[at-l] TN thieves head to jail for AT trailhead incidents

RockDancer rockdancer97 at comcast.net
Wed Feb 1 19:23:19 CST 2012

>From www.smokymountainnews.com Wednesday, 01 February 2012  - The article
also mentions "tent break-ins", something I haven't heard about before. -
Arthur / RockDancer 

Hikers' cars hit by thieves: Trailhead safety becomes focus after recent
"car clout" convictions

Three Tennessee residents are headed to prison for breaking into a slew of
cars at trailheads in Haywood County during a several month period, hitting
hiker's vehicles in the Great Smoky Mountains National Park and the Pisgah
National Forest.

The three stole credit and debit cards, and ran up charges on them, while
the unsuspecting victims were off happily hiking . often for several days at
a time. Other personal items were stolen, too, including a man's billfold
and, most brazenly, a U.S. government credit card from a U.S. Forest Service
employee's vehicle.

Their arrests and subsequent prosecutions have put renewed focus on what you
should do, and not do, when parking a vehicle before taking a hike or
backpacking trip.

The main thing is to "use common sense," said avid hiker Cory McCall of
Outdoor 76, an outfitter store in Franklin. "These trails do cross roads,
and you often leave your car in vulnerable places."

McCall is currently helping an Appalachian Trail thru hiker try to decide on
a safe spot to leave her vehicle in Macon County for an extended period of
time. That might not be completely possible, but there are steps hikers such
as that can take, according to forest experts.

And here's what the victims of the relatively recent break-ins didn't do:
they failed to take valuables out of their vehicles.

That meant when the Tennessee trio - Billy Chad Reese, 39, his wife, Christy
Leann Reese and Jessica Hope Daniels - systematically smashed the
passenger-side windows of cars at trailheads, they were amply rewarded for
their criminal intentions. Specifically, they hit trailheads at Big Creek in
the Smokies and Max Patch and Harmon Den in the Pisgah National Forest.

They would hit as many as five cars at the trailhead at one time. They would
then go back into Cocke County, Tenn. and promptly use the cards to buy
everything from cigarettes to jewelry.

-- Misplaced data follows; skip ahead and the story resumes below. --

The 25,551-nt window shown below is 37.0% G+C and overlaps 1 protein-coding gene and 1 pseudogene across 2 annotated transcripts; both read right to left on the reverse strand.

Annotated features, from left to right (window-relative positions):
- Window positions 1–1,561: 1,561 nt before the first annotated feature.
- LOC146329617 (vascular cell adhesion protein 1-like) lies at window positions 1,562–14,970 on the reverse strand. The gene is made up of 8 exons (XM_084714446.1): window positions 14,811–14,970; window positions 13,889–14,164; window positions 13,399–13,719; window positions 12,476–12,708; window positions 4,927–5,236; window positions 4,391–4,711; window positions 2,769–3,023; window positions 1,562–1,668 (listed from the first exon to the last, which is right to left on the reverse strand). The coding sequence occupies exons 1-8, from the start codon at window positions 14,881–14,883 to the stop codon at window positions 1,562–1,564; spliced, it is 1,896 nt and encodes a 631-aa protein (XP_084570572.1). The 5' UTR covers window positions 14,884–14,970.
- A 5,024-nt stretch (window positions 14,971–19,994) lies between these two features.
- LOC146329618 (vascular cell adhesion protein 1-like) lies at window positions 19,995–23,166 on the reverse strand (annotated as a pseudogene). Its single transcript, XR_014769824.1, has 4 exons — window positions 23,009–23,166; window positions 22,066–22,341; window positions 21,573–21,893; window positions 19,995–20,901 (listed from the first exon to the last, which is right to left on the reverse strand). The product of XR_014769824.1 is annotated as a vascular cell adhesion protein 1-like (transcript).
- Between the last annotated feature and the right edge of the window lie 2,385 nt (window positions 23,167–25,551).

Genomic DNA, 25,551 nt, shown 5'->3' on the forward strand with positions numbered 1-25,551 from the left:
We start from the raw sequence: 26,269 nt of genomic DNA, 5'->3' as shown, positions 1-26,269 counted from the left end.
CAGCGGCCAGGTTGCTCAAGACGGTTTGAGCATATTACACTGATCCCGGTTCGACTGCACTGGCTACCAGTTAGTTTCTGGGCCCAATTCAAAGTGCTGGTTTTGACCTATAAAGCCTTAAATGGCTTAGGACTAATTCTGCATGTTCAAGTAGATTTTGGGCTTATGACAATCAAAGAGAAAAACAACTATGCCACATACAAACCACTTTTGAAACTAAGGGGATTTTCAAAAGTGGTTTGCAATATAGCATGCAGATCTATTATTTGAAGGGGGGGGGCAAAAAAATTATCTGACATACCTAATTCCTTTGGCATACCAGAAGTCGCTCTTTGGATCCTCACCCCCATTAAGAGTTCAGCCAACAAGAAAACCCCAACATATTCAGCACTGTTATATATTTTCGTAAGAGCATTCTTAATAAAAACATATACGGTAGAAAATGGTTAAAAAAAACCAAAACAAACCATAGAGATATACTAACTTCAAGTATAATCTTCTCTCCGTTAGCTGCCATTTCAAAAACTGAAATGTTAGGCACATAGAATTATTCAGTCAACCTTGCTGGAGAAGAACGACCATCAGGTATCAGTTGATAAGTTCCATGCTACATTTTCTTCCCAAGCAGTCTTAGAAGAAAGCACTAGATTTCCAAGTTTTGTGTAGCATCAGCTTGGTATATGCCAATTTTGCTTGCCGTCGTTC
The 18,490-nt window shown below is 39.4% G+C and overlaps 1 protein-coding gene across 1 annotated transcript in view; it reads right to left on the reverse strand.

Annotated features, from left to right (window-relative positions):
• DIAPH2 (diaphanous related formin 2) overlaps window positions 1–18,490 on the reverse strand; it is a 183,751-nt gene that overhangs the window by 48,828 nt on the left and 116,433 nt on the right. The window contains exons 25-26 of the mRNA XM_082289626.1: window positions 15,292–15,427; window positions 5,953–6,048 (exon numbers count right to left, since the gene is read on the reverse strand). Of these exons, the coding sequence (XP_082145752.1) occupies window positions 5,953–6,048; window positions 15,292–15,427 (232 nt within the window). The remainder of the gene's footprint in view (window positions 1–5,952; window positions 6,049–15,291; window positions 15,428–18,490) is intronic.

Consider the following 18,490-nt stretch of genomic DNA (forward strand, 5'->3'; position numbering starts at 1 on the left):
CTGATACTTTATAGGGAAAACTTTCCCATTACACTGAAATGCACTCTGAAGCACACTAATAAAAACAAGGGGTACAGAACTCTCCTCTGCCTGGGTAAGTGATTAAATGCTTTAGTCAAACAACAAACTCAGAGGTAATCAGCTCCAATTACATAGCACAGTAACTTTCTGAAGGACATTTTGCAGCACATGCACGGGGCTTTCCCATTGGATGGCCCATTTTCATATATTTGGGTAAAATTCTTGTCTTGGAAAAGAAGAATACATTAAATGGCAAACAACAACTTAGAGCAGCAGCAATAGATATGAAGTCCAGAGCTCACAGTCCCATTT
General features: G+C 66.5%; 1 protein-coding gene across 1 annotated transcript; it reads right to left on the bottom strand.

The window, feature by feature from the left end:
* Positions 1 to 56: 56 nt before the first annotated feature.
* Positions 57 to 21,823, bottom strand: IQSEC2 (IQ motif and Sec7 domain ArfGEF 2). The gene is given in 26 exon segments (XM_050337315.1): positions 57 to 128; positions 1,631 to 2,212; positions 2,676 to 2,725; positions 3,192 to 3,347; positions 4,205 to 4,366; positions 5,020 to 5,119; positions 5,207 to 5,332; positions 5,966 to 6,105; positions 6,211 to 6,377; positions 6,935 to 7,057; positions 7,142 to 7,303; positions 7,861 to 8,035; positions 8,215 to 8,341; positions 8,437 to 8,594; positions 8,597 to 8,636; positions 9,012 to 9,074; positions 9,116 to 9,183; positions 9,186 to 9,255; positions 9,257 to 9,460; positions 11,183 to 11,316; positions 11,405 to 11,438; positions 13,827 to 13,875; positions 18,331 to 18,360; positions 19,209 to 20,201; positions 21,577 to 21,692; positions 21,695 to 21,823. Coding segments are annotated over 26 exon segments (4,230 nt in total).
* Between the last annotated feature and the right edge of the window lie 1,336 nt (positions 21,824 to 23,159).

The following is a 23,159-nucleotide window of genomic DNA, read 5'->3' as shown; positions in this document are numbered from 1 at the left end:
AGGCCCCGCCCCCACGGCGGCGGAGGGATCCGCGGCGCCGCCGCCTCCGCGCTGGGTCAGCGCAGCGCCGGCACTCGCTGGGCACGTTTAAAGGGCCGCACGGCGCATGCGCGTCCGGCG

When it comes to protecting visitors to the national forest lands and the
Great Smoky Mountains National Park, law enforcement officers with both
agencies are taking a hold-no-prisoners stance.

And that focus is paying off: In the Smokies alone, more than 100 people in
the past decade have been prosecuted for car break-ins, dubbed "car clouts,"
at trail heads.

"That makes a big dent," said Clay Jordan, chief ranger for the Park.

Sure does: The Smokies used to average about 100 car clouts per year. That
number dropped to 37 incidents in 2010 and 14 in 2011.

"We have a cadre of rangers and special agents who are very attuned to it,"
Jordan said of Park personnel's attention to trail heads and visitor safety.

That's true, too, of workers on the Nantahala and Pisgah national forests.
Stevin Wescott, who oversees public relations for the U.S. Forest Service in
this area, said extensive efforts are oriented toward educating hikers. But,
still, the fact remains that "it is pretty clear that theft is probably the
most reported crime" in the national forests.

"We are always trying to encourage people to be safe," Wescott said. "It's
very sad when (theft) happens. Our officers feel terrible for the people."

Echoing McCall from Outdoor 76, Wescott said that visitors "should try to
leave their valuables at home. If they must leave them in their car, tuck
them out of site. Bring only the bare essentials."

That advice holds true on the trail, too, the U.S. Forest ranger said. Tent
break-ins also occur.

Smokies Chief Ranger Jordan said law enforcement is able to successfully
prosecute most offenders. The crime, which is a felony offense prosecuted in
the federal court system, carries a prison term. On average, those found
guilty typically receive a six- to 12-month sentence plus three years
probation, Jordan said.

The Tennessee man, Reese, pleaded guilty in August and was recently
sentenced to serve more than 10 years in prison by a U.S. district judge and
pay $23,000 in restitution. Reese received such a stiff sentence because of
prior burglary convictions. When arrested, Reese was unlawfully in
possession of a handgun. This meant he received an "enhanced" sentence under
the federal Armed Career Criminal Act.

His female accomplices are scheduled Feb. 27 for sentencing.


Trailhead-safety tips

. Remove valuables from vehicles.

. If you must leave valuables in vehicles, hide them out of sight in the
glove compartment or trunk.

. Scan the trailhead to make sure no one suspicious is hanging about. If
they are, consider moving to another trailhead.

. Do not leave a hiking itinerary on your dash. Leave it with friends,
family or at a ranger station.

. Don't back your car into a parking spot. This provides thieves cover to
break into the trunk.



Arthur D. Gaudet

RockDancer on the Appalachian Trail

Rockdancer97 at comcast.net


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